Cows for collateral – how Zimbabwe has fallen

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GDP per capita in Zimbabwe, in constant dollars, is about where it was in 1960. And markedly lower than it was in the mid 1970s. But a useful measure of how far the country has fallen is this new law which states that banks should take cattle and the like as security for loans:

Zimbabwe’s bank managers, already strapped for cash for their customers may soon have to worry about where to put cattle if a new law comes into operation which would allow people to use their livestock as collateral.
Finance minister Patrick Chinamasa told parliament this week that people in the huge informal sector should be able to use their moveable assets such as cows and goats, as well equipment such as lorries and ploughs, to secure loans.

In one sense of course there’s nothing odd about this at all. There are cattle ranchers all over the world who use the value of their stock as collateral with the bank. And if you try hard enough you can sell the cattle you don’t even have yet for delivery forward on the futures markets. So the basic concept isn’t really all that odd. But there’s two things which make this not quite like that:

Commercial banks in Zimbabwe will soon be compelled to accept livestock such as cattle, goats and sheep as collateral for cash loans to informal businesses under a new law presented to parliament Tuesday.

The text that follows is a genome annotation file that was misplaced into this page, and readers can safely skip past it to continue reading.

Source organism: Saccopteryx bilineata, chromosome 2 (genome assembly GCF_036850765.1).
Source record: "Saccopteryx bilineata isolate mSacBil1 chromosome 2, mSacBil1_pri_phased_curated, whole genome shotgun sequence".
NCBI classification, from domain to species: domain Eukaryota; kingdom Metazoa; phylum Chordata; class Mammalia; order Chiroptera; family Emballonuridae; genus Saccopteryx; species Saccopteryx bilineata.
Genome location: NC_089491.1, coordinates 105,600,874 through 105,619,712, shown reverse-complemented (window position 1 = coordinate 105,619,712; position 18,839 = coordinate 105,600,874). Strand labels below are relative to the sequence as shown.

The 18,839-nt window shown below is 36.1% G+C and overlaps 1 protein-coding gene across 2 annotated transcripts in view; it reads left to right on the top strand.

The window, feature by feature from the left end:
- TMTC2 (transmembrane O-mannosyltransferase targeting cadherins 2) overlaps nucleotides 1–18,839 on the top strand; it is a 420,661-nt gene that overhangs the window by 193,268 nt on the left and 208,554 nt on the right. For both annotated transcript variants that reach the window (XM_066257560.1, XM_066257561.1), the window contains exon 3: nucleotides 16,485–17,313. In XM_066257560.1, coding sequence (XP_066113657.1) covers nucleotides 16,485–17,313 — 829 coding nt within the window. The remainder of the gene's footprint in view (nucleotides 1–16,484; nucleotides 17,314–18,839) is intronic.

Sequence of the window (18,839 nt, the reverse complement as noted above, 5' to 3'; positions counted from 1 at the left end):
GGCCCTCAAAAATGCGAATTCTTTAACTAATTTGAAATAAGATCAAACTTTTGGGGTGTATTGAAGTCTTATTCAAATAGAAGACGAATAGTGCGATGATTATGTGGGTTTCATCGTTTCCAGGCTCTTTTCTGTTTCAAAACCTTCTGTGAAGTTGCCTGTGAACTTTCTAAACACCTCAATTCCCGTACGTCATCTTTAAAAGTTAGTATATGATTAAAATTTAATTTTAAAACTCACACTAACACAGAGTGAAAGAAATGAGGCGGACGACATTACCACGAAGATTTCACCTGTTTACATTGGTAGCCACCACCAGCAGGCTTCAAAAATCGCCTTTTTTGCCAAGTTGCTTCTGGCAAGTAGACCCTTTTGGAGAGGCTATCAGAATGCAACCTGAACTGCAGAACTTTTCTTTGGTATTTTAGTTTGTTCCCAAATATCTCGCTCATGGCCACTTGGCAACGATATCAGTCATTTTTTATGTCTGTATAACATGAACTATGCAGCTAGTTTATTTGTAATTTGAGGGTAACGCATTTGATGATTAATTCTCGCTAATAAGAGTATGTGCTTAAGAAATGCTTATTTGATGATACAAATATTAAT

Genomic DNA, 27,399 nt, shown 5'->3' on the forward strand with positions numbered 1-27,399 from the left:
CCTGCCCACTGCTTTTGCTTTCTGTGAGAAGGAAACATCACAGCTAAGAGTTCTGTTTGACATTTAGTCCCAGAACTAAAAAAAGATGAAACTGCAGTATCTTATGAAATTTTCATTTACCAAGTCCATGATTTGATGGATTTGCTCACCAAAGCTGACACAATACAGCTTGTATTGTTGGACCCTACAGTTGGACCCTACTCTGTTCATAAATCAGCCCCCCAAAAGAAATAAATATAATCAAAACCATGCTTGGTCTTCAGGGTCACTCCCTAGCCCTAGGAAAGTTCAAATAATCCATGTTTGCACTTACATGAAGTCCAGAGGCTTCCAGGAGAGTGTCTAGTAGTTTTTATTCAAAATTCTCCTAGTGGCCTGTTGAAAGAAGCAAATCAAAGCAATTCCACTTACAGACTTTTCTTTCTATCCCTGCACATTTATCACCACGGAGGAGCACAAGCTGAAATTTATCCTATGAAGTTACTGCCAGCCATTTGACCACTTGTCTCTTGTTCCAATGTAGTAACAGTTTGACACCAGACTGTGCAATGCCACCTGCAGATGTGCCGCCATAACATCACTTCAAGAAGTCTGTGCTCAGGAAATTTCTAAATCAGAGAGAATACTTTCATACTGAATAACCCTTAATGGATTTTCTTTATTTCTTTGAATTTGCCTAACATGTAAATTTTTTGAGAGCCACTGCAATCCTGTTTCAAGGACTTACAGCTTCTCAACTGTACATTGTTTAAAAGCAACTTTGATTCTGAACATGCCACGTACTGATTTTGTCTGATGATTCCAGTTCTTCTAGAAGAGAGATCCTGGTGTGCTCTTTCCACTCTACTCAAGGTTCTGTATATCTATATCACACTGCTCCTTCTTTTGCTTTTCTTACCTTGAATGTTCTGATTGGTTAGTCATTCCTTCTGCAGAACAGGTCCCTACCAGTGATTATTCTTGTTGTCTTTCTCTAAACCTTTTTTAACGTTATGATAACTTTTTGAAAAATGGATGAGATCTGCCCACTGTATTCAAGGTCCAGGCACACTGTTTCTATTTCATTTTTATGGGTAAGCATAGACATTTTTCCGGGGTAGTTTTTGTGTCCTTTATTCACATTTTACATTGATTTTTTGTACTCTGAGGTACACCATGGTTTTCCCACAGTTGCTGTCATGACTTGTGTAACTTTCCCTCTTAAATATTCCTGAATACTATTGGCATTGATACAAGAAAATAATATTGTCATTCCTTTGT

The banks must accept the collateral. And what’s more they really do mean that the guy with one cow should be able to hock it to the bank for a loan. Even that’s not entirely ludicrous–you could imagine lending the guy with a dairy cow a bit to take it to the bull for example, because it’s having that next calf that is going to keep the milk coming and the milk is the income stream to repay the loan. But again that’s not really what they mean.
But myself I would be really worried about this:

Under legislation introduced in parliament this week, borrowers would be allowed to register “moveable” assets as collateral at a central bank registrar. The bill would require commercial banks to accept them as security for credit.Advertisement

Patrick Chinamasa, the finance minister, told MPs that the assets would “include any type such as machinery, motor vehicles, livestock, and accounts receivable”.

There are two worries. But first why this shows their decline. They’re doing this because there is no other source of collateral left. There’s plenty of land of course, but that was all “reallocated.” Taken from the original owners (most of whom were white) and handed on to new ones (most of whom were both black and connected with the government).
Except that the ownership documents, the titles to the land, are still with the original owners. They can’t get access to the land but nor can the new ones pledge or mortgage the land as collateral for a loan. As a result Zimbabwe now has a 95% unemployment rate. Thus this attempt to dig up anything that can be used.
To those two worries, the first being of course that if this is a central register then the values on it are going to be those accepted by those compiling the register. And we don’t have to wonder too much about bureaucracy and corruption to realise that who gets what valued at whichever is not going to be all that straightforward in Zimbabwe now, do we?
But the second is very much more cynical. Last time there was a central register of who owned what, the land register, the government used it to confiscate everything. Anyone want to take bets on this happening again?